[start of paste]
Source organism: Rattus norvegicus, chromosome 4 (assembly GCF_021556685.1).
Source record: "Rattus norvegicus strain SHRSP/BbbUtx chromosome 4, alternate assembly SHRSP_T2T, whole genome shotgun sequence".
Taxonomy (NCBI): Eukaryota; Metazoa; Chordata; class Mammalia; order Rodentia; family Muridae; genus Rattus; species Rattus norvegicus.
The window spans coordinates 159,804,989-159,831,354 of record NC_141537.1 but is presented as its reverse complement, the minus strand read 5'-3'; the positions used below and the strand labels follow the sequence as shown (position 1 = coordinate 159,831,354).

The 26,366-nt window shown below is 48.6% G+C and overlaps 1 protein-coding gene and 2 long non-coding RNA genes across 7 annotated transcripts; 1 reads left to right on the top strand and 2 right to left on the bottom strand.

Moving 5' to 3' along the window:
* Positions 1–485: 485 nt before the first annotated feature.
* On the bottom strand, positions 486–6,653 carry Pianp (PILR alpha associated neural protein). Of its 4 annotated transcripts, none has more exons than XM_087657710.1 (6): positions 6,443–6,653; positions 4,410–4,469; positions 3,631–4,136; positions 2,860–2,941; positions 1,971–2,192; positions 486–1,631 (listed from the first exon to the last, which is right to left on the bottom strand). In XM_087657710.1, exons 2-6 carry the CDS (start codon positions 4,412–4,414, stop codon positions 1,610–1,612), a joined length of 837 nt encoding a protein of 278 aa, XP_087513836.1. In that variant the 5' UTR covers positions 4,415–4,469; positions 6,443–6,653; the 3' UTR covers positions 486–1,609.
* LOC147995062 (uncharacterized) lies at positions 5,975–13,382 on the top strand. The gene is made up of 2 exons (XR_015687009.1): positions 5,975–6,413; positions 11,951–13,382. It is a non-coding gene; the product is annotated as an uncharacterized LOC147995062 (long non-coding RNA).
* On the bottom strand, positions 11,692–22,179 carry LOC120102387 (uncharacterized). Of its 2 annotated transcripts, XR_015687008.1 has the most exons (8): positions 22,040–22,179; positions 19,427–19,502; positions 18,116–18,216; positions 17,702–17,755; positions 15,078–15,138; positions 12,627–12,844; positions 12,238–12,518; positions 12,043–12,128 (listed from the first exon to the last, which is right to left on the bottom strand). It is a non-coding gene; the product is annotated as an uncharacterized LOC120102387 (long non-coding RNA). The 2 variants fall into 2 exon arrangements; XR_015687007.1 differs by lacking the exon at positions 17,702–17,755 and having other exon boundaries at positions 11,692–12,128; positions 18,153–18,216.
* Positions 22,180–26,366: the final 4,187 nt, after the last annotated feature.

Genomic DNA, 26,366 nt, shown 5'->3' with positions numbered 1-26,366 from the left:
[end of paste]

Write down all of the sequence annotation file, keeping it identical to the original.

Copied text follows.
Source organism: Rattus norvegicus, chromosome 4 (assembly GCF_021556685.1).
Source record: "Rattus norvegicus strain SHRSP/BbbUtx chromosome 4, alternate assembly SHRSP_T2T, whole genome shotgun sequence".
Taxonomy (NCBI): Eukaryota; Metazoa; Chordata; class Mammalia; order Rodentia; family Muridae; genus Rattus; species Rattus norvegicus.
The window spans coordinates 159,804,989-159,831,354 of record NC_141537.1 but is presented as its reverse complement, the minus strand read 5'-3'; the positions used below and the strand labels follow the sequence as shown (position 1 = coordinate 159,831,354).

The 26,366-nt window shown below is 48.6% G+C and overlaps 1 protein-coding gene and 2 long non-coding RNA genes across 7 annotated transcripts; 1 reads left to right on the top strand and 2 right to left on the bottom strand.

Moving 5' to 3' along the window:
* Positions 1–485: 485 nt before the first annotated feature.
* On the bottom strand, positions 486–6,653 carry Pianp (PILR alpha associated neural protein). Of its 4 annotated transcripts, none has more exons than XM_087657710.1 (6): positions 6,443–6,653; positions 4,410–4,469; positions 3,631–4,136; positions 2,860–2,941; positions 1,971–2,192; positions 486–1,631 (listed from the first exon to the last, which is right to left on the bottom strand). In XM_087657710.1, exons 2-6 carry the CDS (start codon positions 4,412–4,414, stop codon positions 1,610–1,612), a joined length of 837 nt encoding a protein of 278 aa, XP_087513836.1. In that variant the 5' UTR covers positions 4,415–4,469; positions 6,443–6,653; the 3' UTR covers positions 486–1,609.
* LOC147995062 (uncharacterized) lies at positions 5,975–13,382 on the top strand. The gene is made up of 2 exons (XR_015687009.1): positions 5,975–6,413; positions 11,951–13,382. It is a non-coding gene; the product is annotated as an uncharacterized LOC147995062 (long non-coding RNA).
* On the bottom strand, positions 11,692–22,179 carry LOC120102387 (uncharacterized). Of its 2 annotated transcripts, XR_015687008.1 has the most exons (8): positions 22,040–22,179; positions 19,427–19,502; positions 18,116–18,216; positions 17,702–17,755; positions 15,078–15,138; positions 12,627–12,844; positions 12,238–12,518; positions 12,043–12,128 (listed from the first exon to the last, which is right to left on the bottom strand). It is a non-coding gene; the product is annotated as an uncharacterized LOC120102387 (long non-coding RNA). The 2 variants fall into 2 exon arrangements; XR_015687007.1 differs by lacking the exon at positions 17,702–17,755 and having other exon boundaries at positions 11,692–12,128; positions 18,153–18,216.
* Positions 22,180–26,366: the final 4,187 nt, after the last annotated feature.

Genomic DNA, 26,366 nt, shown 5'->3' with positions numbered 1-26,366 from the left: